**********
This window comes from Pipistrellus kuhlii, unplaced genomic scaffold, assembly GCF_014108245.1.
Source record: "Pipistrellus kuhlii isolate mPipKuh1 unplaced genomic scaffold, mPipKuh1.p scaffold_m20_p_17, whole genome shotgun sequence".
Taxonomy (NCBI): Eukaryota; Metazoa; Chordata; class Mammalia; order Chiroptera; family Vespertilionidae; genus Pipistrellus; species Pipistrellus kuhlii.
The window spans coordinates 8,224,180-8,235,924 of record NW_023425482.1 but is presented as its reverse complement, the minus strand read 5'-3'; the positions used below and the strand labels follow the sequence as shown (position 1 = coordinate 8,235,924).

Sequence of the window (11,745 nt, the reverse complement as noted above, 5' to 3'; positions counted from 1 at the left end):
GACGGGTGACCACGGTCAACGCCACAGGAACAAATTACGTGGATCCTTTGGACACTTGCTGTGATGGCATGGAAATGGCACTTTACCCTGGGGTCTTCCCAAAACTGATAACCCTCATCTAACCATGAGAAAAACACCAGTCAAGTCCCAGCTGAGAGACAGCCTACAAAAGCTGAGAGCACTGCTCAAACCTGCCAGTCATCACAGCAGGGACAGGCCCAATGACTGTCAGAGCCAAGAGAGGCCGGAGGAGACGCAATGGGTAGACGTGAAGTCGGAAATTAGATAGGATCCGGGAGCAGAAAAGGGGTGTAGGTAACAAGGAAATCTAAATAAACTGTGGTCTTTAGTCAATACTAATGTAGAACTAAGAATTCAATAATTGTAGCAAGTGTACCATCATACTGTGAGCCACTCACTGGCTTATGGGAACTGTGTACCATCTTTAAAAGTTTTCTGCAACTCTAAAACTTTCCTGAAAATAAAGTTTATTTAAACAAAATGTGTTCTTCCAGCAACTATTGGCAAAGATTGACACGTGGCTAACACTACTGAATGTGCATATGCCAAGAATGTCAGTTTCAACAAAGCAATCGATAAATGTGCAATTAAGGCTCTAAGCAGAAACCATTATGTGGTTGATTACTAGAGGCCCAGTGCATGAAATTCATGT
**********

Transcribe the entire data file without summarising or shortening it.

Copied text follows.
This window comes from Pipistrellus kuhlii, unplaced genomic scaffold, assembly GCF_014108245.1.
Source record: "Pipistrellus kuhlii isolate mPipKuh1 unplaced genomic scaffold, mPipKuh1.p scaffold_m20_p_17, whole genome shotgun sequence".
Taxonomy (NCBI): Eukaryota; Metazoa; Chordata; class Mammalia; order Chiroptera; family Vespertilionidae; genus Pipistrellus; species Pipistrellus kuhlii.
The window spans coordinates 8,224,180-8,235,924 of record NW_023425482.1 but is presented as its reverse complement, the minus strand read 5'-3'; the positions used below and the strand labels follow the sequence as shown (position 1 = coordinate 8,235,924).

Sequence of the window (11,745 nt, the reverse complement as noted above, 5' to 3'; positions counted from 1 at the left end):
GACGGGTGACCACGGTCAACGCCACAGGAACAAATTACGTGGATCCTTTGGACACTTGCTGTGATGGCATGGAAATGGCACTTTACCCTGGGGTCTTCCCAAAACTGATAACCCTCATCTAACCATGAGAAAAACACCAGTCAAGTCCCAGCTGAGAGACAGCCTACAAAAGCTGAGAGCACTGCTCAAACCTGCCAGTCATCACAGCAGGGACAGGCCCAATGACTGTCAGAGCCAAGAGAGGCCGGAGGAGACGCAATGGGTAGACGTGAAGTCGGAAATTAGATAGGATCCGGGAGCAGAAAAGGGGTGTAGGTAACAAGGAAATCTAAATAAACTGTGGTCTTTAGTCAATACTAATGTAGAACTAAGAATTCAATAATTGTAGCAAGTGTACCATCATACTGTGAGCCACTCACTGGCTTATGGGAACTGTGTACCATCTTTAAAAGTTTTCTGCAACTCTAAAACTTTCCTGAAAATAAAGTTTATTTAAACAAAATGTGTTCTTCCAGCAACTATTGGCAAAGATTGACACGTGGCTAACACTACTGAATGTGCATATGCCAAGAATGTCAGTTTCAACAAAGCAATCGATAAATGTGCAATTAAGGCTCTAAGCAGAAACCATTATGTGGTTGATTACTAGAGGCCCAGTGCATGAAATTCATGT